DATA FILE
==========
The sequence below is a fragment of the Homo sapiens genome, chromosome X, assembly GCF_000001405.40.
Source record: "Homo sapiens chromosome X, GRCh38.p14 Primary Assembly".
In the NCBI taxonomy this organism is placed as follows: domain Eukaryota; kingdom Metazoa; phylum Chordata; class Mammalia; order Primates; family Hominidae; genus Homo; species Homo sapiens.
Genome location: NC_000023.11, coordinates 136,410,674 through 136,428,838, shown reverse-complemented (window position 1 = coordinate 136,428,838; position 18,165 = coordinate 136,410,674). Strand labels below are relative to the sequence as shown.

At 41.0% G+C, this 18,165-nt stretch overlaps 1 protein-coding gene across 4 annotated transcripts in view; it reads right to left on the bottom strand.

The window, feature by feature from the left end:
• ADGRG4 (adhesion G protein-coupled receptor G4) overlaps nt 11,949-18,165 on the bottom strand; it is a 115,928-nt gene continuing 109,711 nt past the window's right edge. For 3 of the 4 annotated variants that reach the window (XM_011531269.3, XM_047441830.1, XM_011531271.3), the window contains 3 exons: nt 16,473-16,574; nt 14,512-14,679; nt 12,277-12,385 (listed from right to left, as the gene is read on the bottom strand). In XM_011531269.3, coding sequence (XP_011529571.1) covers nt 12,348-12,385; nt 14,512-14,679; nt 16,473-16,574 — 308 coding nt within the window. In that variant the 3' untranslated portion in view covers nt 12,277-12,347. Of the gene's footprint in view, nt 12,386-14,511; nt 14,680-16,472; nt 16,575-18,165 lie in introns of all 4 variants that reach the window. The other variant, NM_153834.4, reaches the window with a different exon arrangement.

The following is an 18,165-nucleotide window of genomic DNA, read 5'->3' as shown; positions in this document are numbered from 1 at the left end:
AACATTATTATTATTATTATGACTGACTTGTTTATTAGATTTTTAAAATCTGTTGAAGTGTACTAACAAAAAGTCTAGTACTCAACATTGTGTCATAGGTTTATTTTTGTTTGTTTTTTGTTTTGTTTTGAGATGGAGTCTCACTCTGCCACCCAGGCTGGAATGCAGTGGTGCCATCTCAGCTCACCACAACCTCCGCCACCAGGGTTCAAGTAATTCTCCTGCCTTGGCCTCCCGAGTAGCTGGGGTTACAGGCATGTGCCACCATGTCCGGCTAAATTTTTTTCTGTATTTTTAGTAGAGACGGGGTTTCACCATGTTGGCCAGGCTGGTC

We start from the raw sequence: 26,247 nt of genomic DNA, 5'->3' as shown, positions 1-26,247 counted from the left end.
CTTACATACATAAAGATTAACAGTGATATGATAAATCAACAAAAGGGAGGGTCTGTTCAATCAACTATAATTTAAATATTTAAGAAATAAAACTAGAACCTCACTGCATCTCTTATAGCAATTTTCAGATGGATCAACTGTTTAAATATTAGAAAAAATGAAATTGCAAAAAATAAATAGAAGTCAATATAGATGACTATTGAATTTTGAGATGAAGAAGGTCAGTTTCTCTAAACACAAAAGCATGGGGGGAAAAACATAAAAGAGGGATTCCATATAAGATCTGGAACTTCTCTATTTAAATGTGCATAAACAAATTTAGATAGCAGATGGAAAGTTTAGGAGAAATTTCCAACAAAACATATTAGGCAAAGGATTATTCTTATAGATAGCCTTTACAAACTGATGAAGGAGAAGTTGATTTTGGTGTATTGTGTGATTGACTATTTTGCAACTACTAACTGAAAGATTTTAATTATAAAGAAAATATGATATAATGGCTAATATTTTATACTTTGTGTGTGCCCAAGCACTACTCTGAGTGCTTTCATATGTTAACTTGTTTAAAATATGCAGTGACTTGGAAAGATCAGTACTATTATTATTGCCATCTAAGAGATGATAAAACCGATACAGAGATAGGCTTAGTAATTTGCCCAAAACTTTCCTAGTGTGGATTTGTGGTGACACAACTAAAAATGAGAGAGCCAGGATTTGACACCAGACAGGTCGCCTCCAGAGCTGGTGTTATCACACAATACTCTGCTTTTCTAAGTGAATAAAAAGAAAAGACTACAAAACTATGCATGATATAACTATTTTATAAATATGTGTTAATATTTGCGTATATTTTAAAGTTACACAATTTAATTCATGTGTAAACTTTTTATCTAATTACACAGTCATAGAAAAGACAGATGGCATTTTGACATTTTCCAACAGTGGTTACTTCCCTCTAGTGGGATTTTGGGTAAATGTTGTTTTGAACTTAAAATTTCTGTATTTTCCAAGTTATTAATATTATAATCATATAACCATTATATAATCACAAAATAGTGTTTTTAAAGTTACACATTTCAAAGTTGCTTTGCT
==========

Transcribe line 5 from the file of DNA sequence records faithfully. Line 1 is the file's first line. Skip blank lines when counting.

At 41.0% G+C, this 18,165-nt stretch overlaps 1 protein-coding gene across 4 annotated transcripts in view; it reads right to left on the bottom strand.